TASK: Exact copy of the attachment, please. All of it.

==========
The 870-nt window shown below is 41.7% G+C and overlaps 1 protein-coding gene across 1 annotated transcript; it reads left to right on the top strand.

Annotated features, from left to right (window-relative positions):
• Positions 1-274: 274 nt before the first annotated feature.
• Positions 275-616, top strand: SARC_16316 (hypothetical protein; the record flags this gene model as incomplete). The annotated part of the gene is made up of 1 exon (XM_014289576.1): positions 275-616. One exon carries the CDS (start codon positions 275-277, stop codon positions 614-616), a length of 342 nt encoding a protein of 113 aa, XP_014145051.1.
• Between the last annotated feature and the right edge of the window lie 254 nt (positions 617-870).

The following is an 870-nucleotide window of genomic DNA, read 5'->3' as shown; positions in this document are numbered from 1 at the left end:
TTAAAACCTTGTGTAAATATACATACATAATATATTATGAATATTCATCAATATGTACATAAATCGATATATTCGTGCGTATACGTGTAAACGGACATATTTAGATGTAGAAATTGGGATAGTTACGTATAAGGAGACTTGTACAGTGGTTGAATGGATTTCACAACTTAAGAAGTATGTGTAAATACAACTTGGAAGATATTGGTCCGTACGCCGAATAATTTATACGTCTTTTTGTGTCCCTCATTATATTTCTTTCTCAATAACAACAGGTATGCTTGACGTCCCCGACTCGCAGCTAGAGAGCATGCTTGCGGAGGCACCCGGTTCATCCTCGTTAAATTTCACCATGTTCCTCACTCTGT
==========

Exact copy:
The 870-nt window shown below is 41.7% G+C and overlaps 1 protein-coding gene across 1 annotated transcript; it reads left to right on the top strand.

Annotated features, from left to right (window-relative positions):
• Positions 1-274: 274 nt before the first annotated feature.
• Positions 275-616, top strand: SARC_16316 (hypothetical protein; the record flags this gene model as incomplete). The annotated part of the gene is made up of 1 exon (XM_014289576.1): positions 275-616. One exon carries the CDS (start codon positions 275-277, stop codon positions 614-616), a length of 342 nt encoding a protein of 113 aa, XP_014145051.1.
• Between the last annotated feature and the right edge of the window lie 254 nt (positions 617-870).

The following is an 870-nucleotide window of genomic DNA, read 5'->3' as shown; positions in this document are numbered from 1 at the left end:
TTAAAACCTTGTGTAAATATACATACATAATATATTATGAATATTCATCAATATGTACATAAATCGATATATTCGTGCGTATACGTGTAAACGGACATATTTAGATGTAGAAATTGGGATAGTTACGTATAAGGAGACTTGTACAGTGGTTGAATGGATTTCACAACTTAAGAAGTATGTGTAAATACAACTTGGAAGATATTGGTCCGTACGCCGAATAATTTATACGTCTTTTTGTGTCCCTCATTATATTTCTTTCTCAATAACAACAGGTATGCTTGACGTCCCCGACTCGCAGCTAGAGAGCATGCTTGCGGAGGCACCCGGTTCATCCTCGTTAAATTTCACCATGTTCCTCACTCTGT